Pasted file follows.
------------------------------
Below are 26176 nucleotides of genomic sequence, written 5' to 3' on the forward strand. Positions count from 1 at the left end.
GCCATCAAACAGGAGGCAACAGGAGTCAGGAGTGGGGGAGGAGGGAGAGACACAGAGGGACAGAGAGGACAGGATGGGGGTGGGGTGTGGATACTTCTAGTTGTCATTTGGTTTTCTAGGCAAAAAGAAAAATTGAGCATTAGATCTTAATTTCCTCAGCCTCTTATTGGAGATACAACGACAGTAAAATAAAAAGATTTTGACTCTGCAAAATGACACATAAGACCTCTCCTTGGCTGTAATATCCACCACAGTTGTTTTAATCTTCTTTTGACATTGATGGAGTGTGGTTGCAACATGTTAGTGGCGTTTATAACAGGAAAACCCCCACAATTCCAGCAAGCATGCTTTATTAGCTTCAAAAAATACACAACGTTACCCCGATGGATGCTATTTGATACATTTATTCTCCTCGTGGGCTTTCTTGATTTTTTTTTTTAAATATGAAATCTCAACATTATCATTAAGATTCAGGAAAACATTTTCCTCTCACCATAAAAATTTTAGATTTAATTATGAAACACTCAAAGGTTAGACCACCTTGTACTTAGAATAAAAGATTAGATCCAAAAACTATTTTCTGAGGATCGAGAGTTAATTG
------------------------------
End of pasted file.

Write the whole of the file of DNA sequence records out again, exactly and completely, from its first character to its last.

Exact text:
Below are 26176 nucleotides of genomic sequence, written 5' to 3' on the forward strand. Positions count from 1 at the left end.
GCCATCAAACAGGAGGCAACAGGAGTCAGGAGTGGGGGAGGAGGGAGAGACACAGAGGGACAGAGAGGACAGGATGGGGGTGGGGTGTGGATACTTCTAGTTGTCATTTGGTTTTCTAGGCAAAAAGAAAAATTGAGCATTAGATCTTAATTTCCTCAGCCTCTTATTGGAGATACAACGACAGTAAAATAAAAAGATTTTGACTCTGCAAAATGACACATAAGACCTCTCCTTGGCTGTAATATCCACCACAGTTGTTTTAATCTTCTTTTGACATTGATGGAGTGTGGTTGCAACATGTTAGTGGCGTTTATAACAGGAAAACCCCCACAATTCCAGCAAGCATGCTTTATTAGCTTCAAAAAATACACAACGTTACCCCGATGGATGCTATTTGATACATTTATTCTCCTCGTGGGCTTTCTTGATTTTTTTTTTTAAATATGAAATCTCAACATTATCATTAAGATTCAGGAAAACATTTTCCTCTCACCATAAAAATTTTAGATTTAATTATGAAACACTCAAAGGTTAGACCACCTTGTACTTAGAATAAAAGATTAGATCCAAAAACTATTTTCTGAGGATCGAGAGTTAATTG